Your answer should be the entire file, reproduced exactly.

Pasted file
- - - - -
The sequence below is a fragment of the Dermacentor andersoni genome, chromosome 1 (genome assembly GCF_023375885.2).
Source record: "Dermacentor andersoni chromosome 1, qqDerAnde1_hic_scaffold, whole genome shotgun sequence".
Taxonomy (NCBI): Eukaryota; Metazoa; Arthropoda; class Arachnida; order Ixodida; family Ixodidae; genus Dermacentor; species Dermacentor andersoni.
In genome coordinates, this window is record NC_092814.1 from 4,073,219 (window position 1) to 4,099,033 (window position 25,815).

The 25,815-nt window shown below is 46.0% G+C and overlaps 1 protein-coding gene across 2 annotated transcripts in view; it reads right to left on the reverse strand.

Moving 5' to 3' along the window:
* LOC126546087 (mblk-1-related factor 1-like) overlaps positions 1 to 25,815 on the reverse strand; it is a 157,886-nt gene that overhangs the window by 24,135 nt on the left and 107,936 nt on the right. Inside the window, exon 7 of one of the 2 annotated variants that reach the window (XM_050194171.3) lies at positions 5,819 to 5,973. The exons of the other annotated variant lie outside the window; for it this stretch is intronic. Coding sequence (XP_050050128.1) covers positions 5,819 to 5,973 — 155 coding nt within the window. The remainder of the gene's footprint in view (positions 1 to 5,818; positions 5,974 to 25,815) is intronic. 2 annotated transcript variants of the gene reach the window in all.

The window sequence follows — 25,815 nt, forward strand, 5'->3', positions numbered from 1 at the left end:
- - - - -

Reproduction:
The sequence below is a fragment of the Dermacentor andersoni genome, chromosome 1 (genome assembly GCF_023375885.2).
Source record: "Dermacentor andersoni chromosome 1, qqDerAnde1_hic_scaffold, whole genome shotgun sequence".
Taxonomy (NCBI): Eukaryota; Metazoa; Arthropoda; class Arachnida; order Ixodida; family Ixodidae; genus Dermacentor; species Dermacentor andersoni.
In genome coordinates, this window is record NC_092814.1 from 4,073,219 (window position 1) to 4,099,033 (window position 25,815).

The 25,815-nt window shown below is 46.0% G+C and overlaps 1 protein-coding gene across 2 annotated transcripts in view; it reads right to left on the reverse strand.

Moving 5' to 3' along the window:
* LOC126546087 (mblk-1-related factor 1-like) overlaps positions 1 to 25,815 on the reverse strand; it is a 157,886-nt gene that overhangs the window by 24,135 nt on the left and 107,936 nt on the right. Inside the window, exon 7 of one of the 2 annotated variants that reach the window (XM_050194171.3) lies at positions 5,819 to 5,973. The exons of the other annotated variant lie outside the window; for it this stretch is intronic. Coding sequence (XP_050050128.1) covers positions 5,819 to 5,973 — 155 coding nt within the window. The remainder of the gene's footprint in view (positions 1 to 5,818; positions 5,974 to 25,815) is intronic. 2 annotated transcript variants of the gene reach the window in all.

The window sequence follows — 25,815 nt, forward strand, 5'->3', positions numbered from 1 at the left end: